Man Bites Dogtooth

13 Jun 1997 - by Doug Ross

You have no idea how hard it was to tear myself away from television reruns to write this story. I drove up to the Courtright reservoir with four friends last Friday June 13. Surprisingly no body mentioned the superstitious infamy of the date during the drive. It's doubly surprising when you consider that we were listening to the Art Bell show on the radio while negotiating a wet and wiggly Dinkey Creek Road in fog and rain after midnight. We backed into the first vacant site we found at the not very busy Courtright car camp.

The trailhead at the end of the road is mere yards from the campground but every mechanical advantage was welcome to this group so we acquired the distance by car in the morning. The hike to Cliff lake is a pleasant five miles with 1,000 feet gain over terrain varying from marsh to bare gravel. Towards the end it gets steeper and there are plenty of boulders of different size around to occupy the space left by absent undergrowth.

Cross-country travel is easy from the large, official campsite at the north end of Cliff lake to the pass between Dogtooth and Three Sisters. From there we chose the closer and more attractive Dogtooth over the homely Three Sisters. I didn't find out the latter was on the PCS list till much later and I was back at home wondering who chooses the peaks and what their criteria might be. Although the tallest Sister is 10,612 feet, her beloved 10,302 foot Dogtooth is much more peak-like and earns the distinction of having the USGS 15' quad named in his honour.

Going cross country and noticing but not following the ducks we arrived at 10,179'. There were many old footprints in the snow indicating that the low dome west of Dogtooth is a popular viewpoint for visitors to the Dinkey Lakes Wilderness. After a brief standing glissade and some upwards scrambling we were at the southern of two notches dividing the dogtooth into three distinct points. Staying on the west side we traversed north to the other notch which is behind some trees and provides access to the east side. We were surprised and delighted to find the cavity rich with bright white quartz chunks, comparable in quality to the finest canine ivory.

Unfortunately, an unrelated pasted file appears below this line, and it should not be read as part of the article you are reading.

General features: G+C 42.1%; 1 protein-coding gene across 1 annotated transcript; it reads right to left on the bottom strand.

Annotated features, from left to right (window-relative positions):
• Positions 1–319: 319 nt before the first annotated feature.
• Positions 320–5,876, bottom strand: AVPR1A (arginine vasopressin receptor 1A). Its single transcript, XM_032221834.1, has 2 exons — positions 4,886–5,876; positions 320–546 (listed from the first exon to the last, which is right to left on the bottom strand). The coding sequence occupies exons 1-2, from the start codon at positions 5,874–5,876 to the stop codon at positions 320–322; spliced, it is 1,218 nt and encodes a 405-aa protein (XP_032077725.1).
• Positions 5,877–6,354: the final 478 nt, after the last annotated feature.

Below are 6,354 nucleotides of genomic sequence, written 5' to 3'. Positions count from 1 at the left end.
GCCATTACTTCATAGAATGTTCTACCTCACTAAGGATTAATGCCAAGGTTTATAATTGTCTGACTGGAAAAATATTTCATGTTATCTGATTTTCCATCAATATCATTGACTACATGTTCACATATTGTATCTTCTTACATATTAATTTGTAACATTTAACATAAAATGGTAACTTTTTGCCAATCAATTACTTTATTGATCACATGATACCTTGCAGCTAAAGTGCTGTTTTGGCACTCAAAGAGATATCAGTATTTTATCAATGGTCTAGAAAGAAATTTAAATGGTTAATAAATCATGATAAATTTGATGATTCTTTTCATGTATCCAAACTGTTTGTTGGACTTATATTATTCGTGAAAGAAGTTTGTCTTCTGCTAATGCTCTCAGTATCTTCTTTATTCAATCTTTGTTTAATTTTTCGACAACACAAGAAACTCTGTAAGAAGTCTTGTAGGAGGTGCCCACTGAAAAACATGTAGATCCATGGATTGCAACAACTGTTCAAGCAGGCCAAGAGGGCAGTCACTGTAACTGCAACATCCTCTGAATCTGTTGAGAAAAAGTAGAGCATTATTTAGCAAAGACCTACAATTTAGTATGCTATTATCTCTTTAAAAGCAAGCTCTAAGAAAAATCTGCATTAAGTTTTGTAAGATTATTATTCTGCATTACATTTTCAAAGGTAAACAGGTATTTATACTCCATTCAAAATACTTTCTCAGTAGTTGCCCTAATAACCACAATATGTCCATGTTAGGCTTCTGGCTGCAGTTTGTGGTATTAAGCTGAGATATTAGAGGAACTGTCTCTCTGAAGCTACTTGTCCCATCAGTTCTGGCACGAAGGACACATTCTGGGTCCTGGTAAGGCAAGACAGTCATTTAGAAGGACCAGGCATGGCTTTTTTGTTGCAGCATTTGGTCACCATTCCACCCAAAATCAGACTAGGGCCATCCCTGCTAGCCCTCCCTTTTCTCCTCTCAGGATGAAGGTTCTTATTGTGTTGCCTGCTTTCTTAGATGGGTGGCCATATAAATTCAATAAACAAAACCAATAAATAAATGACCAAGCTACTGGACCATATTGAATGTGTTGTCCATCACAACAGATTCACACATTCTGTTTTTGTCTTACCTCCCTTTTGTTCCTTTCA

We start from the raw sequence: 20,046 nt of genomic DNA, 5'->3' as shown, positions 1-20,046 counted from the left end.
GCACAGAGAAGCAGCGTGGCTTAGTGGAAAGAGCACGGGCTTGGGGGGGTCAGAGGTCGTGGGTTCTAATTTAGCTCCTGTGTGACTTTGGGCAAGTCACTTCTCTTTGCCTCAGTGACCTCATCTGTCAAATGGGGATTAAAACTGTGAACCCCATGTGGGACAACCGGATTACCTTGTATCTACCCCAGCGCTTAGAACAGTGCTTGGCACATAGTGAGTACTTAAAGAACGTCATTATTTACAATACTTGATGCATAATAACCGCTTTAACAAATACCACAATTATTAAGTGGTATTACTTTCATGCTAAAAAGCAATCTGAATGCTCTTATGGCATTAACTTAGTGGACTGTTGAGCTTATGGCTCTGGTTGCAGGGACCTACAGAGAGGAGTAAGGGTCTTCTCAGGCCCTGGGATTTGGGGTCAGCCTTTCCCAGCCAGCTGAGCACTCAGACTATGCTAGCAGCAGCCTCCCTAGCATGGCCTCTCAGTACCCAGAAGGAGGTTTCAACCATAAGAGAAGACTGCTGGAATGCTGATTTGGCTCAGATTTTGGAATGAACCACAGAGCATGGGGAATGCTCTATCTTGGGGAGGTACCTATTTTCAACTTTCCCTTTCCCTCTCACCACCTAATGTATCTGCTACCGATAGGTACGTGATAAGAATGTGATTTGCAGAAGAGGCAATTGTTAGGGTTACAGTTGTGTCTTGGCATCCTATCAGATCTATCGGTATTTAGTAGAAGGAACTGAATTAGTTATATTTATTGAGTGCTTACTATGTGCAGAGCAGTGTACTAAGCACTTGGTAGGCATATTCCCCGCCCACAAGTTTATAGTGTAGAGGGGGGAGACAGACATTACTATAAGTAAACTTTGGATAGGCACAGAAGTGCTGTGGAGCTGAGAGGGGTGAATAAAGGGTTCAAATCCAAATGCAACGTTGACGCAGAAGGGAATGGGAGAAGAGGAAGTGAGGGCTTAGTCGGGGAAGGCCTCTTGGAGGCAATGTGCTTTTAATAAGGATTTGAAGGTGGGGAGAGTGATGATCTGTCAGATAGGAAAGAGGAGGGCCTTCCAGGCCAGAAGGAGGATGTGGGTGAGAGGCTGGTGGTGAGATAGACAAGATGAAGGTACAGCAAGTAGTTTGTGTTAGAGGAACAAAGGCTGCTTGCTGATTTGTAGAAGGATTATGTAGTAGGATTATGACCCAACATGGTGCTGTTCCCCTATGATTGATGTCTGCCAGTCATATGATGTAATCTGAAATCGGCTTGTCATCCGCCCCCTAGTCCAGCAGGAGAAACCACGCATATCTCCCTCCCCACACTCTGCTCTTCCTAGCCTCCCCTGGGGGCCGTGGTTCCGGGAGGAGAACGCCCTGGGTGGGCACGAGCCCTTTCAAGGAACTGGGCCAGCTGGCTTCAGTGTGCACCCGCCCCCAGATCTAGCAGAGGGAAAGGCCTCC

Crossing over to the east side we scaled the class 3 slabs carefully, with respect for the occasional, serious exposure. The summit reveals another cavity dividing the cuspid into two. The southern is a large dog's size higher. Possibly a Newfoundland or maybe even an Afghan. We expected such a sweet summit to hide a register or at least display a little plaque and were disappointed when our examination produced neither. At the risk of environmentalist wrath I will confess to placing a Nalgene holding a single sheet of paper and a stubby pencil. If anyone is inclined, they could add a notebook for filling. Another brief standing glissade on the way down and we were back at camp before the others were finished flossing. An enjoyable peak experience was had for a small expenditure of energy.

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